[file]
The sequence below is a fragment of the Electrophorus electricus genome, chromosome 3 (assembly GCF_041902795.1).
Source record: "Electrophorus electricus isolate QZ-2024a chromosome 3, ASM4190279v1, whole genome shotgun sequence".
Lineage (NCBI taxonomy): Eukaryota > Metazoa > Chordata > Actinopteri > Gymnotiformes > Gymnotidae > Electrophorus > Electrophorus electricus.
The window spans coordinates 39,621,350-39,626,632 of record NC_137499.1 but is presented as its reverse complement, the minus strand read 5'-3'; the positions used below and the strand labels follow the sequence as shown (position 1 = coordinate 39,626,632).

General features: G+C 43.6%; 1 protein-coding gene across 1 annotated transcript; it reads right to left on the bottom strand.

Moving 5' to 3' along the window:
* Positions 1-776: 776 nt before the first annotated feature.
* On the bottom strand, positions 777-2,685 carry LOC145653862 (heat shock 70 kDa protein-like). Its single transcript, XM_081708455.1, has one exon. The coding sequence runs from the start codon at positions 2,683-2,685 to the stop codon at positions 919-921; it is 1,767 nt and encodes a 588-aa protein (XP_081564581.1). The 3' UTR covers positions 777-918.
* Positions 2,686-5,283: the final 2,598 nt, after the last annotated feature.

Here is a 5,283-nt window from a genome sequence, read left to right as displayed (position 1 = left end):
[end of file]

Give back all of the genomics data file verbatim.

The sequence below is a fragment of the Electrophorus electricus genome, chromosome 3 (assembly GCF_041902795.1).
Source record: "Electrophorus electricus isolate QZ-2024a chromosome 3, ASM4190279v1, whole genome shotgun sequence".
Lineage (NCBI taxonomy): Eukaryota > Metazoa > Chordata > Actinopteri > Gymnotiformes > Gymnotidae > Electrophorus > Electrophorus electricus.
The window spans coordinates 39,621,350-39,626,632 of record NC_137499.1 but is presented as its reverse complement, the minus strand read 5'-3'; the positions used below and the strand labels follow the sequence as shown (position 1 = coordinate 39,626,632).

General features: G+C 43.6%; 1 protein-coding gene across 1 annotated transcript; it reads right to left on the bottom strand.

Moving 5' to 3' along the window:
* Positions 1-776: 776 nt before the first annotated feature.
* On the bottom strand, positions 777-2,685 carry LOC145653862 (heat shock 70 kDa protein-like). Its single transcript, XM_081708455.1, has one exon. The coding sequence runs from the start codon at positions 2,683-2,685 to the stop codon at positions 919-921; it is 1,767 nt and encodes a 588-aa protein (XP_081564581.1). The 3' UTR covers positions 777-918.
* Positions 2,686-5,283: the final 2,598 nt, after the last annotated feature.

Here is a 5,283-nt window from a genome sequence, read left to right as displayed (position 1 = left end):